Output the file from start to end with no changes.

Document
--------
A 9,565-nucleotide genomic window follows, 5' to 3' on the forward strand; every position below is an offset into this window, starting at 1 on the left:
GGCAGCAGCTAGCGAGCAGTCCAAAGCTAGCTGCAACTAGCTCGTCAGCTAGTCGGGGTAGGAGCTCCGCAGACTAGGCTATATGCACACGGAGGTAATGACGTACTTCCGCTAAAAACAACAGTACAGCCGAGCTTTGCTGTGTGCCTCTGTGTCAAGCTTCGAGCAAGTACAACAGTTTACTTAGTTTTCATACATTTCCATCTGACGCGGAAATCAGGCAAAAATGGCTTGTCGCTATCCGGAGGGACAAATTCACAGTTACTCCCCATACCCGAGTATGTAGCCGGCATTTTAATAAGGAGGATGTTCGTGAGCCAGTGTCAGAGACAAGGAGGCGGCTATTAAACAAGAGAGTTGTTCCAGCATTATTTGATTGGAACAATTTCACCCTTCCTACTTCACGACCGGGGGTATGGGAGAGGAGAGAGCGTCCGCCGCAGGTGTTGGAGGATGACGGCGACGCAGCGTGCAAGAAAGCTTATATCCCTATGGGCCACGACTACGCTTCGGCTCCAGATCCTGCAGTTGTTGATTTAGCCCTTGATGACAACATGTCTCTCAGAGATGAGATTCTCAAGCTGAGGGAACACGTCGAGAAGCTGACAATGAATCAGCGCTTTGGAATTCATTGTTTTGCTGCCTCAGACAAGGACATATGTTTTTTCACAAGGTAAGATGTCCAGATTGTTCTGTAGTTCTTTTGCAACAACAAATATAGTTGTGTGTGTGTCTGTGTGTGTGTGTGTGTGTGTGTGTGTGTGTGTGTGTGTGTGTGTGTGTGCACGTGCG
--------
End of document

A 9,565-nucleotide genomic window follows, 5' to 3' on the forward strand; every position below is an offset into this window, starting at 1 on the left:
GGCAGCAGCTAGCGAGCAGTCCAAAGCTAGCTGCAACTAGCTCGTCAGCTAGTCGGGGTAGGAGCTCCGCAGACTAGGCTATATGCACACGGAGGTAATGACGTACTTCCGCTAAAAACAACAGTACAGCCGAGCTTTGCTGTGTGCCTCTGTGTCAAGCTTCGAGCAAGTACAACAGTTTACTTAGTTTTCATACATTTCCATCTGACGCGGAAATCAGGCAAAAATGGCTTGTCGCTATCCGGAGGGACAAATTCACAGTTACTCCCCATACCCGAGTATGTAGCCGGCATTTTAATAAGGAGGATGTTCGTGAGCCAGTGTCAGAGACAAGGAGGCGGCTATTAAACAAGAGAGTTGTTCCAGCATTATTTGATTGGAACAATTTCACCCTTCCTACTTCACGACCGGGGGTATGGGAGAGGAGAGAGCGTCCGCCGCAGGTGTTGGAGGATGACGGCGACGCAGCGTGCAAGAAAGCTTATATCCCTATGGGCCACGACTACGCTTCGGCTCCAGATCCTGCAGTTGTTGATTTAGCCCTTGATGACAACATGTCTCTCAGAGATGAGATTCTCAAGCTGAGGGAACACGTCGAGAAGCTGACAATGAATCAGCGCTTTGGAATTCATTGTTTTGCTGCCTCAGACAAGGACATATGTTTTTTCACAAGGTAAGATGTCCAGATTGTTCTGTAGTTCTTTTGCAACAACAAATATAGTTGTGTGTGTGTCTGTGTGTGTGTGTGTGTGTGTGTGTGTGTGTGTGTGTGTGTGTGTGTGTGCACGTGCG